Diabetes Self-Management Education and Support Guidelines Released
The American Diabetes Association and the American Association of Diabetes Educators report seeks to improve self-care and management of the chronic condition.
The American Diabetes Association (ADA) and the American Association of Diabetes Educators (AADE) recently released the 2017 National Standards for Diabetes Self-Management Education and Support (DSMES) report. For the first time, the report contains guidelines for both DSME and support, which were previously separate.
These guidelines were updated from the 2014 version, in which education and support were discussed in different documents. The DSME and Support document was published by Diabetes Care and the Diabetes Educator.
DSME is a key factor in preventing complications among the millions of individuals around the world who have been diagnosed with diabetes. It can also prevent disease onset for patients with prediabetes, according to the report.
The standards are designed to outline optimal DSMES and help diabetes educators provide the necessary education and support.
The report focuses on the process of providing patients with the knowledge, skills, and abilities that are necessary for self-care, according to the ADA. The DSMES also includes activities that can help patients with diabetes to start and continue behaviors used to manage their chronic disease.
“The revised Standards reflect a shift in the health care landscape toward an outcomes-based model of care that goes beyond in-person education,” said Leslie Kolb, RN, vice president of Science and Practice at AADE. “The quality of education and support the person with diabetes receives is in direct correlation to how well they are able to self-manage the disease outside of time spent with a diabetes educator or other health care professional. With so many new technology-enabled models of care entering the practice setting, it is important that we set care guidelines so those affected with diabetes benefit the most.”
The 2017 Standards Revision Task Force includes 22 diabetes educators who reviewed more than 180 studies to update the report.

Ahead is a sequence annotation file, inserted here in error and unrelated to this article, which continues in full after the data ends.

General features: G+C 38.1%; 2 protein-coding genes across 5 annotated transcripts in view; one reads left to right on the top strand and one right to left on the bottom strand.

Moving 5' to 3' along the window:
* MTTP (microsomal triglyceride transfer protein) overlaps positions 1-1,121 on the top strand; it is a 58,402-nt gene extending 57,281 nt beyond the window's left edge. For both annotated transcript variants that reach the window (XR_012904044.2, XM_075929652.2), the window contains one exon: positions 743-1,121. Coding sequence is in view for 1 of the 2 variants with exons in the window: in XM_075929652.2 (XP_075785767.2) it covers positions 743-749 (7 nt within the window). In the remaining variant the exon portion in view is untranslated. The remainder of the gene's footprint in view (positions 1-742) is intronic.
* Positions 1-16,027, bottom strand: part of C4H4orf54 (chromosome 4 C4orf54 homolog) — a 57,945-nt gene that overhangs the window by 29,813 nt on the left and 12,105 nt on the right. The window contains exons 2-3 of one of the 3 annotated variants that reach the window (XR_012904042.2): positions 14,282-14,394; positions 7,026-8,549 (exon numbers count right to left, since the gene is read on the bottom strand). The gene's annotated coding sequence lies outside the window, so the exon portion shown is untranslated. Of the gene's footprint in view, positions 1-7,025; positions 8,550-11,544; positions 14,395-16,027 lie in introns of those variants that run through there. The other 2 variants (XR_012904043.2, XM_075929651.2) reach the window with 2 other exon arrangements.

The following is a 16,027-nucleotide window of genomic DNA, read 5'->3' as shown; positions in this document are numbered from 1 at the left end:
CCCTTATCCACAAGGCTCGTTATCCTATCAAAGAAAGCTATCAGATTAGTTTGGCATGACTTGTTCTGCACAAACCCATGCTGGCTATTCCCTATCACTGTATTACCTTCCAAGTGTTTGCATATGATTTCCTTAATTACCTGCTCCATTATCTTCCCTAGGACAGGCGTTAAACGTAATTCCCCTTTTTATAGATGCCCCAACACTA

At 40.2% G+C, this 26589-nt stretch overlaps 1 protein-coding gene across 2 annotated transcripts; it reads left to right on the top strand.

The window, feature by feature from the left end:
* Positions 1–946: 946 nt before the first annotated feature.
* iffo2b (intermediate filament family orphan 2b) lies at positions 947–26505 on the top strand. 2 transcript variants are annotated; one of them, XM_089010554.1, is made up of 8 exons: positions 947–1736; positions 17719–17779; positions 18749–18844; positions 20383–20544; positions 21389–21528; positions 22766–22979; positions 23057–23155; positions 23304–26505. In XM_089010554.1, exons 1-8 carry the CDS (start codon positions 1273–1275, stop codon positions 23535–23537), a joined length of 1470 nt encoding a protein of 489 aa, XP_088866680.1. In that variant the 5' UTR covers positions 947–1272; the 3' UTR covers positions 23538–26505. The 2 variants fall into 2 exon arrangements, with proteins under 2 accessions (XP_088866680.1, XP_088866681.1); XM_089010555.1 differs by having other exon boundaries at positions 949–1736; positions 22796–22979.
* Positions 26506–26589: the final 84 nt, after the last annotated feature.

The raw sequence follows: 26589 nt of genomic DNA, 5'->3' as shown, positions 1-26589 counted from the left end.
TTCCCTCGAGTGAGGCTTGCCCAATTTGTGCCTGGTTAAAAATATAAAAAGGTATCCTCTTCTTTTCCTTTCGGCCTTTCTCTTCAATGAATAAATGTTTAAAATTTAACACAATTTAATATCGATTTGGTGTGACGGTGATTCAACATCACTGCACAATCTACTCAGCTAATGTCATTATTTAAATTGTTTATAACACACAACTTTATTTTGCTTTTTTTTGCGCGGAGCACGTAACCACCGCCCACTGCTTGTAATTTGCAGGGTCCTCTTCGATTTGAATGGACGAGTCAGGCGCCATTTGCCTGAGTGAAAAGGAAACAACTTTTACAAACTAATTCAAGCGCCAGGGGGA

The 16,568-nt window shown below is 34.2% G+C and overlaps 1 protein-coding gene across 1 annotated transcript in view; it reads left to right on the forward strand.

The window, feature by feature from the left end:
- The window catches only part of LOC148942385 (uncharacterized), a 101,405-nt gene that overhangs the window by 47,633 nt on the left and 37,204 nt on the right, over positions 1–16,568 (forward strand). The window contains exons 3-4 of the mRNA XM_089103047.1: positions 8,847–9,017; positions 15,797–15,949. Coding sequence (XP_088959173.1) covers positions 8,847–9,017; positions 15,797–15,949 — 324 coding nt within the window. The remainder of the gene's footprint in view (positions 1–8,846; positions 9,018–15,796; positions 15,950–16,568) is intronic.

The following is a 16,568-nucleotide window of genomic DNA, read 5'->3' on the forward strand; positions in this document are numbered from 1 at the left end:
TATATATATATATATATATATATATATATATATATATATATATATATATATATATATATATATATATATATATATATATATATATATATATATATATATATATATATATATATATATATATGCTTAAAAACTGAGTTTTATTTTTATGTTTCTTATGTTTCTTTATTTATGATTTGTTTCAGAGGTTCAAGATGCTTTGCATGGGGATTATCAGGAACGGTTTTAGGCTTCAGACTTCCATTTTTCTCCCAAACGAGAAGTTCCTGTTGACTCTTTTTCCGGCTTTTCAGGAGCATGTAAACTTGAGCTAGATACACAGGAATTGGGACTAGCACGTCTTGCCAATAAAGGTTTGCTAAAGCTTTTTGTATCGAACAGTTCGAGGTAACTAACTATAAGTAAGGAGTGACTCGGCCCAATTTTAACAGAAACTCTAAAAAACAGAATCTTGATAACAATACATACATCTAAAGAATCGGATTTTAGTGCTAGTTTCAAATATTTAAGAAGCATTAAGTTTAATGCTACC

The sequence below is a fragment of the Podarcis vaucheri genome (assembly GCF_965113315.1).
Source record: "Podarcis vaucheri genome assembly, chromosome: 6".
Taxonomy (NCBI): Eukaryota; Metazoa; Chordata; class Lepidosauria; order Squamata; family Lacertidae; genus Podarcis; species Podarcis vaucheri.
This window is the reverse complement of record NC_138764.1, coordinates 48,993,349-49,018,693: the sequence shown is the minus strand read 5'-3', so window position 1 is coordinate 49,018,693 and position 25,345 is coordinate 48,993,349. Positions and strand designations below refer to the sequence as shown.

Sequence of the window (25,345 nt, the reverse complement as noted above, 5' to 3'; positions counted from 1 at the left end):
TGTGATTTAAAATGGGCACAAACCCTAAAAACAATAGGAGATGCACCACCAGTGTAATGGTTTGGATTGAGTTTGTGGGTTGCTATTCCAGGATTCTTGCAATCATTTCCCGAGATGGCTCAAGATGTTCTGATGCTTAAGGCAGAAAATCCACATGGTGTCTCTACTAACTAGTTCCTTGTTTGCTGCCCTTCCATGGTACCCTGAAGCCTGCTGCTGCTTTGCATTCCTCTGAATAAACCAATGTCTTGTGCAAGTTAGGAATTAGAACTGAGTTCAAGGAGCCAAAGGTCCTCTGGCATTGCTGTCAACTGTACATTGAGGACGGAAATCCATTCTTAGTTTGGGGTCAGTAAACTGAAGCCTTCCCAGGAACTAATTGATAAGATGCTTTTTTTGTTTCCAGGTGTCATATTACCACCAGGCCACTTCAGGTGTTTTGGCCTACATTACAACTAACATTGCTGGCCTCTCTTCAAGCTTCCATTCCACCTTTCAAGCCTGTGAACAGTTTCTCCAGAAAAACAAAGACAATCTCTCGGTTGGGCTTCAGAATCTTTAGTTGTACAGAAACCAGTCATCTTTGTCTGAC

The revised standards outline recommendations for care and education programs regarding their internal structure, team members, and curriculum, according to the ADA.
The guidelines also stress the importance of the programs by assessing the populations they serve and crafting individualized plans.
“In order to reduce the devastating complications of diabetes, individuals with diabetes need to adequately control blood glucose, along with other associated risk factors such as lipid disorders and hypertension,” said William T. Cefalu, MD, chief scientific, medical & mission officer at ADA. “Thus, the person with diabetes is responsible for daily management of this chronic condition, which involves adequate nutrition and regular physical activity, as well as adjusting medication dosages and monitoring blood glucose.”
Another important aspect of the report discusses the merits of offering ongoing patient support and monitoring their progress. The standards also outline recommendations for providers in small or large practices, care coordination programs, population health programs, and technology-enabled models of care, according to the ADA.
“The National Standards for DSMES recognize that the person with diabetes is actually the center of the health care team, since it is estimated that a person with diabetes visits his or her primary care provider, on average, only four times a year,” Dr Cefalu said. “Therefore, it is critical that we support people with diabetes and their caregivers with the appropriate self-management guidance, education and tools to improve patient outcomes and prevent or delay the many serious complications that can accompany diabetes.”